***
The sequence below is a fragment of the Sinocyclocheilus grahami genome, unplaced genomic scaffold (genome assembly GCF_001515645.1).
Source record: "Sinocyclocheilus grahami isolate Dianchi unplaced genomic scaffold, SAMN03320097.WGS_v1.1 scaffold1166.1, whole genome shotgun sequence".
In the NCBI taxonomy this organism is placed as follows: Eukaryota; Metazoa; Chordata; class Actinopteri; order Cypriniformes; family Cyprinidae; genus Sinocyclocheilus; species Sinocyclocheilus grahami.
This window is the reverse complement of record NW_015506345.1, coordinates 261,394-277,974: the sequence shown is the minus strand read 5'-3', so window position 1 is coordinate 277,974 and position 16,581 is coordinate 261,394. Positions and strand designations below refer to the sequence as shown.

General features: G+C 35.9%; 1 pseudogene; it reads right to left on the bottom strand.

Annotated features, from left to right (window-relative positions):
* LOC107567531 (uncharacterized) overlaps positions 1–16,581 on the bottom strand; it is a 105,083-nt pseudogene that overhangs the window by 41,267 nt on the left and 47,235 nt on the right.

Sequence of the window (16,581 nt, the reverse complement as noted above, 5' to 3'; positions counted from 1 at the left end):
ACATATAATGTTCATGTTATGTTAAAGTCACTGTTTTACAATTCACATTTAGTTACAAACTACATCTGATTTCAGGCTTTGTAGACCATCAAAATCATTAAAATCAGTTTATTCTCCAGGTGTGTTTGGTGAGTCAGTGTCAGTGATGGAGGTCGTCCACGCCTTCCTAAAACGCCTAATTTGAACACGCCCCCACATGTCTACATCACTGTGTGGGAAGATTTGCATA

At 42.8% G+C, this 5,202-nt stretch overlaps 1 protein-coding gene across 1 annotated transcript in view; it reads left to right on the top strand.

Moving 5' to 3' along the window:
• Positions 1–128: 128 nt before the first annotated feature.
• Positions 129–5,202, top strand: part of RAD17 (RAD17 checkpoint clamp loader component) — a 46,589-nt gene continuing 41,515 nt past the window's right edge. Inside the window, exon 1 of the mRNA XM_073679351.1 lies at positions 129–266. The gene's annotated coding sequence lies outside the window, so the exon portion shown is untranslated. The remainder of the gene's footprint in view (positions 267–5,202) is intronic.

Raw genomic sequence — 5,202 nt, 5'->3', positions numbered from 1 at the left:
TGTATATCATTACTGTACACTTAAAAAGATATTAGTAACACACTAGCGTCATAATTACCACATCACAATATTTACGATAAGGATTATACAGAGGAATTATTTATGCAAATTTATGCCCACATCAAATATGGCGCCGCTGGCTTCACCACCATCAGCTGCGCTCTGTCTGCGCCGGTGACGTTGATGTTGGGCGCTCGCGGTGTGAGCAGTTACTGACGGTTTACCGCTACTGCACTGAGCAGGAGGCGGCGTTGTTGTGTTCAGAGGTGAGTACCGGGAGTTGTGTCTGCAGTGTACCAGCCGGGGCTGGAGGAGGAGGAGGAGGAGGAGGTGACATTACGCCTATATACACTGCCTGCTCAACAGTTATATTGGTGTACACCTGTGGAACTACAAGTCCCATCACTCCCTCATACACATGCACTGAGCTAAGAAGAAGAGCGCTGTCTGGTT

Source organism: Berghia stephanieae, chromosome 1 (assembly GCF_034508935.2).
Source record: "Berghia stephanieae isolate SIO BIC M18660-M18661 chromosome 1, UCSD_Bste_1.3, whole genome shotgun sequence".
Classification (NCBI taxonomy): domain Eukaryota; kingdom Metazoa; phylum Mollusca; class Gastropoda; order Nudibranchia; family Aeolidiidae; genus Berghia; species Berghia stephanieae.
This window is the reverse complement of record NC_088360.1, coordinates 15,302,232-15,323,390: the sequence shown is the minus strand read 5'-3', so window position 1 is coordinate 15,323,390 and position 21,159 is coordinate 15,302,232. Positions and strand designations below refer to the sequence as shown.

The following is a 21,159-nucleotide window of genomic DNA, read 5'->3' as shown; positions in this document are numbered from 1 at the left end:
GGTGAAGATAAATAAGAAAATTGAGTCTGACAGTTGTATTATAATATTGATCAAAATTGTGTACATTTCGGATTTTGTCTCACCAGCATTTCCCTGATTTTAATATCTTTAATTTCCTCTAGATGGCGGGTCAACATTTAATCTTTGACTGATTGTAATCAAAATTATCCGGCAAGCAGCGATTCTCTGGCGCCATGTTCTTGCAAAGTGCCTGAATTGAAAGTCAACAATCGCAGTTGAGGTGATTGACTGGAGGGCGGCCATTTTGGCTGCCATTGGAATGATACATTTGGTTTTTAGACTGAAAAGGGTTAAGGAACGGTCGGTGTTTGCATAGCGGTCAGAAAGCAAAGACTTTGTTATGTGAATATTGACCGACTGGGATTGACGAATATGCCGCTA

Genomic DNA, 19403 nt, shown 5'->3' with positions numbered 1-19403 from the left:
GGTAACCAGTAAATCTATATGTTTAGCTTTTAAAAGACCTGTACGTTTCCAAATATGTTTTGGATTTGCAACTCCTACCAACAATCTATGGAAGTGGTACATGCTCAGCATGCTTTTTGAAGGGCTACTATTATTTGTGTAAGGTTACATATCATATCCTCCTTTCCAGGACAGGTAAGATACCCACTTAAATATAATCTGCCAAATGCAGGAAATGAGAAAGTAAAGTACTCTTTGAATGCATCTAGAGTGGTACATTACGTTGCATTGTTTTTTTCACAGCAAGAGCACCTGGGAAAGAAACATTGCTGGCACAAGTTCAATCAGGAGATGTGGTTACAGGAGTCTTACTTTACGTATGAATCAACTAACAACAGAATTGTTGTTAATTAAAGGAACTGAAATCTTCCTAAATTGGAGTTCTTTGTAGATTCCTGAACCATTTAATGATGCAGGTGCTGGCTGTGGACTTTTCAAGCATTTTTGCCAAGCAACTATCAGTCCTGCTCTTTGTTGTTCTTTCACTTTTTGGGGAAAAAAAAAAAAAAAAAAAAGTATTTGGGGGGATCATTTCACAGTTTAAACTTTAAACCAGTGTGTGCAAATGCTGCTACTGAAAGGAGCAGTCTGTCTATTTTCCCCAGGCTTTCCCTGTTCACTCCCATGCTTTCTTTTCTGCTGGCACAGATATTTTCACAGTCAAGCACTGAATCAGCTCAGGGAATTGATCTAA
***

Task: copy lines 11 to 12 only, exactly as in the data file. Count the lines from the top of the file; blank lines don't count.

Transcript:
Moving 5' to 3' along the window:
• Positions 1–128: 128 nt before the first annotated feature.